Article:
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Dr. Thomas McCarthy
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Fall 2008 Asa Gray Seminars




October 6th, 2008



Title: TBA

Paul Kent
Associate Professor of Neurology
SUNY Upstate Medical University

Abstract: TBA

 

 

 




October 27th, 2008



"The role of prediction in prey interception by dragonflies"



Andrea Worthington
Professor of Biology
Department of Biology, Siena College.

Abstract: In an act of elegant precision, a dragonfly swoops up to pluck a flying insect from the air. The entire event, from takeoff to capture, often takes only one or two tenths of a second. It’s over so quickly that the flying insect usually takes no evasive maneuvers. By the time we humans can register that we saw something happen, it’s over. How does the dragonfly recognize its prey? How does it so quickly send the necessary information from eyes to brain to wings to guide the behavior? How does it so accurately plot its deadly course? These questions and more have occupied our interest for much of our professional lives as we have sought to understand the neural basis of this deadly accurate behavior. Our attempts to answer these questions has led us from inserting tiny electrodes into the dragonfly brain, to videotaping the natural behavior in the field, and finally to dissecting the behavior in a flight cage with high speed video.


 

November 10, 2008


"The Behavioral and Evolutionary Responses of Native Tadpoles to Introduced Predators"



Martin Schlaepfer
Assistant Professor of Environmental and Forest Biology
SUNY-ESF, Syracuse

Abstract: Tadpoles can generally increase their probability of survival in the presence of known predators by reducing their foraging activities or modifying their tail shape to increase swimming speed or lure attacks away from the head. It is unknown, however, to what extent tadpoles can induce such behavioral and morphological plasticity in response to
evolutionarily unfamiliar predators. Lowland Leopard Frogs (Rana yavapaiensis) are native to Arizona and are currently declining due to various introduced predators. Here I present results from mesocosm experiments in which I test whether tadpoles have evolved in response to the novel selective pressures of non-native predators.  mschlaepfer@esf.edu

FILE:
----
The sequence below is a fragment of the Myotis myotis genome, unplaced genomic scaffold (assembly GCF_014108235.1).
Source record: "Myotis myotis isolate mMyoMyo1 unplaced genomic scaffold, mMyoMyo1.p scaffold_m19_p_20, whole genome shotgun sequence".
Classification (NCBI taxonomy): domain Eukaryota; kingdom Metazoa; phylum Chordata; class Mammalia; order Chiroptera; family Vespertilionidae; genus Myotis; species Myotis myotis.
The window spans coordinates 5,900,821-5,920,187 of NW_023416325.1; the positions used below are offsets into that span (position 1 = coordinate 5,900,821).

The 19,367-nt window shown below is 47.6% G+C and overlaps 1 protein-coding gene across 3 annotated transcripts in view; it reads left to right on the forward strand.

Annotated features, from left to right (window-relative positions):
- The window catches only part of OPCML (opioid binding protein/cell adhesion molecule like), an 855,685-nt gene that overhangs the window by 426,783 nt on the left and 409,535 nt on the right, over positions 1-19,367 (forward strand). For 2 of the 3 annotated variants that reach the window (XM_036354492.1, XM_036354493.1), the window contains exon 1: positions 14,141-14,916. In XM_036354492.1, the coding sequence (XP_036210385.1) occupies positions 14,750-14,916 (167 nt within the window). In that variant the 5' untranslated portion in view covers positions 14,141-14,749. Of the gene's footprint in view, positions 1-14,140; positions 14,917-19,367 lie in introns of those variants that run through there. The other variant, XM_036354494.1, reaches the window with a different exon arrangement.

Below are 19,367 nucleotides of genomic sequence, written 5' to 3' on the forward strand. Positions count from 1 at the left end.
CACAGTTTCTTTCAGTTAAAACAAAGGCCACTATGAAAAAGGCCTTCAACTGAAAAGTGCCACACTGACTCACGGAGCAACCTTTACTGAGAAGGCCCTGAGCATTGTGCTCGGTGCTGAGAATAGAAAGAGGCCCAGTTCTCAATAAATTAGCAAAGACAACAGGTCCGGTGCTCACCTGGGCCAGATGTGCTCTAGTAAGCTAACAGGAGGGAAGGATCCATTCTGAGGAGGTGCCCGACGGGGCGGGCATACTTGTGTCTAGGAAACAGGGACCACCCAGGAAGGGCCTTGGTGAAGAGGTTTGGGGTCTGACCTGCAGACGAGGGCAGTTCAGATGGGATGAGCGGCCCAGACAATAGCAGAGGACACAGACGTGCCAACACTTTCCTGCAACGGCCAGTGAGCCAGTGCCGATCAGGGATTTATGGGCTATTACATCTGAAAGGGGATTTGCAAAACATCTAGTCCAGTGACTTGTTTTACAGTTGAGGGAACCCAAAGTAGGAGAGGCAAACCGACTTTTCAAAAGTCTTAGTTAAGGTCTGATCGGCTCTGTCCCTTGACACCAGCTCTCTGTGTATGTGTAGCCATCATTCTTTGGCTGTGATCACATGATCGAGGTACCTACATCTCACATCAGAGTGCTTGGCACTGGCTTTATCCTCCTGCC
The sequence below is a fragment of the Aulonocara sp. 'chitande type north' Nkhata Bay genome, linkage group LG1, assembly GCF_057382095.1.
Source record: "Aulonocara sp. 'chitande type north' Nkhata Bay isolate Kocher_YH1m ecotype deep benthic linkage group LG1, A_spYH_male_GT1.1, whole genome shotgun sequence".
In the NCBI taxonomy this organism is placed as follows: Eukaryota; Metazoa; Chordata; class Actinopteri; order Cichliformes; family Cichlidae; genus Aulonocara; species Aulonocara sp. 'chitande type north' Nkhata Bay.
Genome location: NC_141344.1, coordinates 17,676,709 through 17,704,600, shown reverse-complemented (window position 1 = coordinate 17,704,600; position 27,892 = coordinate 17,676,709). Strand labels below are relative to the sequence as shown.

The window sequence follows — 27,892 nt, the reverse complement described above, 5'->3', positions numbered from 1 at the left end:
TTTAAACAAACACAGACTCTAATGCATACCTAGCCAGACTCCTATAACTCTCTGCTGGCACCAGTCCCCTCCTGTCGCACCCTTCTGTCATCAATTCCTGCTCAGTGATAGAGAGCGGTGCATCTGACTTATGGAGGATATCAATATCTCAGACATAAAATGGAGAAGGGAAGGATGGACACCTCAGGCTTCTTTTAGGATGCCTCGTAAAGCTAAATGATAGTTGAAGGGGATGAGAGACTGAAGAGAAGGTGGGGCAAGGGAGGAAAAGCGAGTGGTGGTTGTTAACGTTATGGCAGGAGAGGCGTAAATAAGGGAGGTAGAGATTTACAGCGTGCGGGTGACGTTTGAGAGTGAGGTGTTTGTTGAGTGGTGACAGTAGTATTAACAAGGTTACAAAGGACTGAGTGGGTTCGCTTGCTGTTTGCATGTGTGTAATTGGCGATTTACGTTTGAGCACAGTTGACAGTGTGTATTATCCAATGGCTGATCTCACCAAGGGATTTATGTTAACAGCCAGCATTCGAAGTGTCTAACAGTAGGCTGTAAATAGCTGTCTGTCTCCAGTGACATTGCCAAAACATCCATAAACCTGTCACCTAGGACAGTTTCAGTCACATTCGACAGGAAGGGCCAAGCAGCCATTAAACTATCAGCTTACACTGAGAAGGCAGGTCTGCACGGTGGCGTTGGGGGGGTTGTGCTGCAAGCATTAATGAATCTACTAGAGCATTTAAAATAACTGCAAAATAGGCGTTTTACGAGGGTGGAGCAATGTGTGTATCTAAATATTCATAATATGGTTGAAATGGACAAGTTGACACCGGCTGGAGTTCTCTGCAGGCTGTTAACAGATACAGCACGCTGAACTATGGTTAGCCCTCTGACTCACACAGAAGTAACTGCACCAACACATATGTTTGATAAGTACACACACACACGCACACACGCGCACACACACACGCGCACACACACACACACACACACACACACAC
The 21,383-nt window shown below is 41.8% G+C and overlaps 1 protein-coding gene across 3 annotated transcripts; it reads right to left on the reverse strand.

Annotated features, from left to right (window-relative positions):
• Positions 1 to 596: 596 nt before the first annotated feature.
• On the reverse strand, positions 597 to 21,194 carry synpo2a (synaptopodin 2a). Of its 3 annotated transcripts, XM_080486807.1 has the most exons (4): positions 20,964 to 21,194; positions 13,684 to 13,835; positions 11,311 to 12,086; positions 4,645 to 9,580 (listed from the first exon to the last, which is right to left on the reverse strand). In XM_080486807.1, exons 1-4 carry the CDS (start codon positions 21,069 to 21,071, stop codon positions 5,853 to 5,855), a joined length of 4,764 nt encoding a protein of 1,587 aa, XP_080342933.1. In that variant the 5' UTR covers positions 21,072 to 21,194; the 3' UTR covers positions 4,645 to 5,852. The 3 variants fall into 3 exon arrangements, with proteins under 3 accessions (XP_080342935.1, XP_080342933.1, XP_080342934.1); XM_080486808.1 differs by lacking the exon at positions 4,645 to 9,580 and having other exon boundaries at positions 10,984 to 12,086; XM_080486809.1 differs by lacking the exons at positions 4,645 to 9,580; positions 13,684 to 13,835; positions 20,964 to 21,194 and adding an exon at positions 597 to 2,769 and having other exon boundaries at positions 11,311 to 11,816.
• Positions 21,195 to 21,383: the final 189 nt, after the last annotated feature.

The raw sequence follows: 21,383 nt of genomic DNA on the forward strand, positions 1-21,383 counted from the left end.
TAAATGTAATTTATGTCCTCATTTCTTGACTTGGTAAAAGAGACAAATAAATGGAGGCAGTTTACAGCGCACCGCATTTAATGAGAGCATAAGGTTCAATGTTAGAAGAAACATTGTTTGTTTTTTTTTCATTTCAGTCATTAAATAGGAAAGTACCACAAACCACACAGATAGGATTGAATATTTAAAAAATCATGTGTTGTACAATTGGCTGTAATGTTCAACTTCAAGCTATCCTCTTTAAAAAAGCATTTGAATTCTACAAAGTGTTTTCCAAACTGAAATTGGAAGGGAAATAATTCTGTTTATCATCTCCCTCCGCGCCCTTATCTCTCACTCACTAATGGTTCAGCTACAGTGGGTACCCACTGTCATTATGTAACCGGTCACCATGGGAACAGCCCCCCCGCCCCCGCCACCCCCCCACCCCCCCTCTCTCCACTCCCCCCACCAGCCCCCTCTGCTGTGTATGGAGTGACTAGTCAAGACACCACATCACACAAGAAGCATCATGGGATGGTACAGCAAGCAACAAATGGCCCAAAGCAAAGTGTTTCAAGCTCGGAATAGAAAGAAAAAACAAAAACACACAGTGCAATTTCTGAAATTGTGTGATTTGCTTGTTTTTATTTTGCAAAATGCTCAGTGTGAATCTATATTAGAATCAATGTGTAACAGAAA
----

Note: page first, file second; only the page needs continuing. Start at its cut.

November 24th, 2008

"Position Preferences within Swarms and Flocks"



Dr. W. L. Romey

 

Associate Professor of Biology

 

SUNY Potsdam

Abstract: Large groups of birds, fish, or insects appear to be randomly mixed. But how might individual differences in gender, hunger, size, and defenses influence position preferences? And, do animals respond to only one of these state variables at a time? For example, it has been found that hungry fish go to the outside of schools where the edge represents a trade-off between feeding opportunity and predation risk. Dr. Romey presents evidence from controlled experiments with whirligig beetles and simulation models showing that animals appear to take a variety of these factors into account when choosing positions within a group. Males tend to go to the outside in many species because of increased food needs. However, if they are bucking a current, they position themselves in the back where it is easier to swim. He also shows how simulation models suggest a proximate explanation for the above behaviors; a simple rule such as “defend a larger interpersonal space” can lead individuals to optimal positions. These experiments suggest some principles which may apply generally to flocks, schools, and other swarms. romeywl@potsdam.edu